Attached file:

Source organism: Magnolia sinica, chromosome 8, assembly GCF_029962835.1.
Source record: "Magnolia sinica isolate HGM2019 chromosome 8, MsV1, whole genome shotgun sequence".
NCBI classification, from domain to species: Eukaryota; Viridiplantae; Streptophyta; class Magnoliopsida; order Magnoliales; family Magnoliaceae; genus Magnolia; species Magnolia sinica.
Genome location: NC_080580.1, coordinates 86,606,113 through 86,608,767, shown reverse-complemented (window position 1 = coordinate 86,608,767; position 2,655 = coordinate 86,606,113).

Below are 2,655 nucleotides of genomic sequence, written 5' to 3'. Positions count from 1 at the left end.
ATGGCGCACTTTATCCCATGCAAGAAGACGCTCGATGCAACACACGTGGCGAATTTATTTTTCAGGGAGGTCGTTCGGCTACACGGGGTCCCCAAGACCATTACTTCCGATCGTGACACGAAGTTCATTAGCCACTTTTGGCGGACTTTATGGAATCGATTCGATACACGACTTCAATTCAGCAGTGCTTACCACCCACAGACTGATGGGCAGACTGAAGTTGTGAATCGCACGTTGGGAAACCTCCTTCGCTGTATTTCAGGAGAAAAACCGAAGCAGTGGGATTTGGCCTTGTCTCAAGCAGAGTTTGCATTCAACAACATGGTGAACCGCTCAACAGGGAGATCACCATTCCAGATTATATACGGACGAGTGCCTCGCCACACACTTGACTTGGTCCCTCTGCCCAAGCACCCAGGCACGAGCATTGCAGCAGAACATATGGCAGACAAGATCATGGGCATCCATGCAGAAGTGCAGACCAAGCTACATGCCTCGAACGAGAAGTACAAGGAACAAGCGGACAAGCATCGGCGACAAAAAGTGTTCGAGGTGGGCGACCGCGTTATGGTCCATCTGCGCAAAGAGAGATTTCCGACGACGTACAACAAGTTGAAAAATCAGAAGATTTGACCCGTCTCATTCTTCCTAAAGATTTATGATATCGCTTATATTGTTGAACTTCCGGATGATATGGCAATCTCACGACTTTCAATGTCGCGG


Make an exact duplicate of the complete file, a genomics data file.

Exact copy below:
Source organism: Magnolia sinica, chromosome 8, assembly GCF_029962835.1.
Source record: "Magnolia sinica isolate HGM2019 chromosome 8, MsV1, whole genome shotgun sequence".
NCBI classification, from domain to species: Eukaryota; Viridiplantae; Streptophyta; class Magnoliopsida; order Magnoliales; family Magnoliaceae; genus Magnolia; species Magnolia sinica.
Genome location: NC_080580.1, coordinates 86,606,113 through 86,608,767, shown reverse-complemented (window position 1 = coordinate 86,608,767; position 2,655 = coordinate 86,606,113).

Below are 2,655 nucleotides of genomic sequence, written 5' to 3'. Positions count from 1 at the left end.
ATGGCGCACTTTATCCCATGCAAGAAGACGCTCGATGCAACACACGTGGCGAATTTATTTTTCAGGGAGGTCGTTCGGCTACACGGGGTCCCCAAGACCATTACTTCCGATCGTGACACGAAGTTCATTAGCCACTTTTGGCGGACTTTATGGAATCGATTCGATACACGACTTCAATTCAGCAGTGCTTACCACCCACAGACTGATGGGCAGACTGAAGTTGTGAATCGCACGTTGGGAAACCTCCTTCGCTGTATTTCAGGAGAAAAACCGAAGCAGTGGGATTTGGCCTTGTCTCAAGCAGAGTTTGCATTCAACAACATGGTGAACCGCTCAACAGGGAGATCACCATTCCAGATTATATACGGACGAGTGCCTCGCCACACACTTGACTTGGTCCCTCTGCCCAAGCACCCAGGCACGAGCATTGCAGCAGAACATATGGCAGACAAGATCATGGGCATCCATGCAGAAGTGCAGACCAAGCTACATGCCTCGAACGAGAAGTACAAGGAACAAGCGGACAAGCATCGGCGACAAAAAGTGTTCGAGGTGGGCGACCGCGTTATGGTCCATCTGCGCAAAGAGAGATTTCCGACGACGTACAACAAGTTGAAAAATCAGAAGATTTGACCCGTCTCATTCTTCCTAAAGATTTATGATATCGCTTATATTGTTGAACTTCCGGATGATATGGCAATCTCACGACTTTCAATGTCGCGG